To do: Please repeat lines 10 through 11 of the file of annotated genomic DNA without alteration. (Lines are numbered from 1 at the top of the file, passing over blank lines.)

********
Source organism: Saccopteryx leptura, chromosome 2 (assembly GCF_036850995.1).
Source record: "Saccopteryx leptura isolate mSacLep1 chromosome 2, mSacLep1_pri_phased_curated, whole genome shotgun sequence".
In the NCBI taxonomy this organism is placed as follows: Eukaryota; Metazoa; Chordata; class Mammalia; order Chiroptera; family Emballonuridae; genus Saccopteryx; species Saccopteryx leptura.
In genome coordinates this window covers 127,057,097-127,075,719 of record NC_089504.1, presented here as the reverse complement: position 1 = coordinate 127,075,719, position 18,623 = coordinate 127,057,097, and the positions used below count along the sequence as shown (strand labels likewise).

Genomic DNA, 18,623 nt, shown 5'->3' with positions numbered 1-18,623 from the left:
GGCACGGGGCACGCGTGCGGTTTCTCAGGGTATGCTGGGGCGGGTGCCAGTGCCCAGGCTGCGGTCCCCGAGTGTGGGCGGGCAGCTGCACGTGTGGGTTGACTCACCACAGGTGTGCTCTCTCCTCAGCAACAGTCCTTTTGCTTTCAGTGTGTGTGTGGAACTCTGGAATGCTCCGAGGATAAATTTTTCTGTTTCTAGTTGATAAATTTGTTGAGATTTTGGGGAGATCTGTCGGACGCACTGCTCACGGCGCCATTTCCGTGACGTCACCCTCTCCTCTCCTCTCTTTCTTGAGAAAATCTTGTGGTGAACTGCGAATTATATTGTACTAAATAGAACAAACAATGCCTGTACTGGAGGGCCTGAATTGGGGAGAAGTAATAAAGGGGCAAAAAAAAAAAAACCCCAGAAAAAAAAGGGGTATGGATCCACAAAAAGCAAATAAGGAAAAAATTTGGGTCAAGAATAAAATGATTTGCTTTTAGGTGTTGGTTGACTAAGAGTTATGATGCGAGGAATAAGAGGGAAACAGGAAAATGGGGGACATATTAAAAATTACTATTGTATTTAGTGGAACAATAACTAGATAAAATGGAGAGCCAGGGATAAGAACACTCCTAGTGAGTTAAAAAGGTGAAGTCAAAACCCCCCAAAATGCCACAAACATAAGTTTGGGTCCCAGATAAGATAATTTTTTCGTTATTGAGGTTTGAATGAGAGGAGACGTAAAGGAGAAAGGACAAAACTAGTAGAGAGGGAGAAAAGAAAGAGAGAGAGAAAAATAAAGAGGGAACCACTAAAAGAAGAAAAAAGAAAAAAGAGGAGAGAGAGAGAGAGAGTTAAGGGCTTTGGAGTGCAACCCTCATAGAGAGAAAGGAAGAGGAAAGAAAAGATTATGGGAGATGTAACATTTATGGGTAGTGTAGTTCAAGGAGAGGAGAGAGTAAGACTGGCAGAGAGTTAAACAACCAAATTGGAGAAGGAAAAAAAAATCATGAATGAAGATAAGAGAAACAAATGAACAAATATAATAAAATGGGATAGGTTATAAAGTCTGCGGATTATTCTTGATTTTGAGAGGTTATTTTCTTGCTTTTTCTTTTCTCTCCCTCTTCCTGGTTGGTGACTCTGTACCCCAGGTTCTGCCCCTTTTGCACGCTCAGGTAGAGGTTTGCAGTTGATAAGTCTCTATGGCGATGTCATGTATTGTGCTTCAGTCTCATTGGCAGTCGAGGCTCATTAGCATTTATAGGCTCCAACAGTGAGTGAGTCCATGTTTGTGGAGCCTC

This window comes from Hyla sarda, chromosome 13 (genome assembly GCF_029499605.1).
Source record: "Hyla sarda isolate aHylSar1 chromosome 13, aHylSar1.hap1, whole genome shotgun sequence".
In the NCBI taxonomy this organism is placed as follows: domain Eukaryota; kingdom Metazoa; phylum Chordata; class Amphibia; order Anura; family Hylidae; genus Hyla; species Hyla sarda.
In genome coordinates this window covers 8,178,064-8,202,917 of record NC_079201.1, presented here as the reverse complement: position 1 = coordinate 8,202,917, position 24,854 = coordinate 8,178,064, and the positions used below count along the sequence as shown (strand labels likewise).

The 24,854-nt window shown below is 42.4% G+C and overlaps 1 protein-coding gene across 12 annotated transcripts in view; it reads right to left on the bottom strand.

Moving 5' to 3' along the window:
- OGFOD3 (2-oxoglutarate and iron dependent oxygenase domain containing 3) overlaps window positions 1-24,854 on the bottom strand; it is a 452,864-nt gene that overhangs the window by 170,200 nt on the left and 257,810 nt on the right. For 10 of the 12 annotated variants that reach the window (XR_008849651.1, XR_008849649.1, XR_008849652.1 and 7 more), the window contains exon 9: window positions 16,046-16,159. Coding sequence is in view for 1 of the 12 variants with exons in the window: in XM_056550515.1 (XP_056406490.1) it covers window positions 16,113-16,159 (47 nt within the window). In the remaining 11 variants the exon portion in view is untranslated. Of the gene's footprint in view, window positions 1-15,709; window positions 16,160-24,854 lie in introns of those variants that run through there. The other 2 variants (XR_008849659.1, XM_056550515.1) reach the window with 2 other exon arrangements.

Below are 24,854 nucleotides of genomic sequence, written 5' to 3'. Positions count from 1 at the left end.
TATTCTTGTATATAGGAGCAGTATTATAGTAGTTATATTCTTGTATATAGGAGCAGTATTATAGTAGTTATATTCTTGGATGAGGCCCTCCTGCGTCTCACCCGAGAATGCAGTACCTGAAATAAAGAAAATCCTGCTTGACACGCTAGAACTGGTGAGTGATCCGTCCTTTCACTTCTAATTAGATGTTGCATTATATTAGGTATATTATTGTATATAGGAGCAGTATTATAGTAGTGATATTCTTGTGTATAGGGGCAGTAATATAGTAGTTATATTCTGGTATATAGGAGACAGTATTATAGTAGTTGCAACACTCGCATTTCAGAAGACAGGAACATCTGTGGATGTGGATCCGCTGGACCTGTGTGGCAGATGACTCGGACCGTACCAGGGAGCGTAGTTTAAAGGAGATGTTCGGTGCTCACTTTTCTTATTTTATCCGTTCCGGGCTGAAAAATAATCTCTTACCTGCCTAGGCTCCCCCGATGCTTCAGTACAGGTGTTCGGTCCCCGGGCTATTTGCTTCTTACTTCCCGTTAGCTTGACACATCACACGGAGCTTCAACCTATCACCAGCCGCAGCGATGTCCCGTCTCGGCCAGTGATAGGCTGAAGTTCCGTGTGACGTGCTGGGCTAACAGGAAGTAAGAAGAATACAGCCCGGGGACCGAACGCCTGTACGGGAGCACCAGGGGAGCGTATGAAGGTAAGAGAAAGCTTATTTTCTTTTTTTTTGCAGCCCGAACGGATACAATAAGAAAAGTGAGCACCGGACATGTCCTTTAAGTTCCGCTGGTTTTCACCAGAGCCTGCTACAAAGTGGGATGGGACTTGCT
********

In genome coordinates this window covers 8,178,064-8,202,917 of record NC_079201.1, presented here as the reverse complement: position 1 = coordinate 8,202,917, position 24,854 = coordinate 8,178,064, and the positions used below count along the sequence as shown (strand labels likewise).

The 24,854-nt window shown below is 42.4% G+C and overlaps 1 protein-coding gene across 12 annotated transcripts in view; it reads right to left on the bottom strand.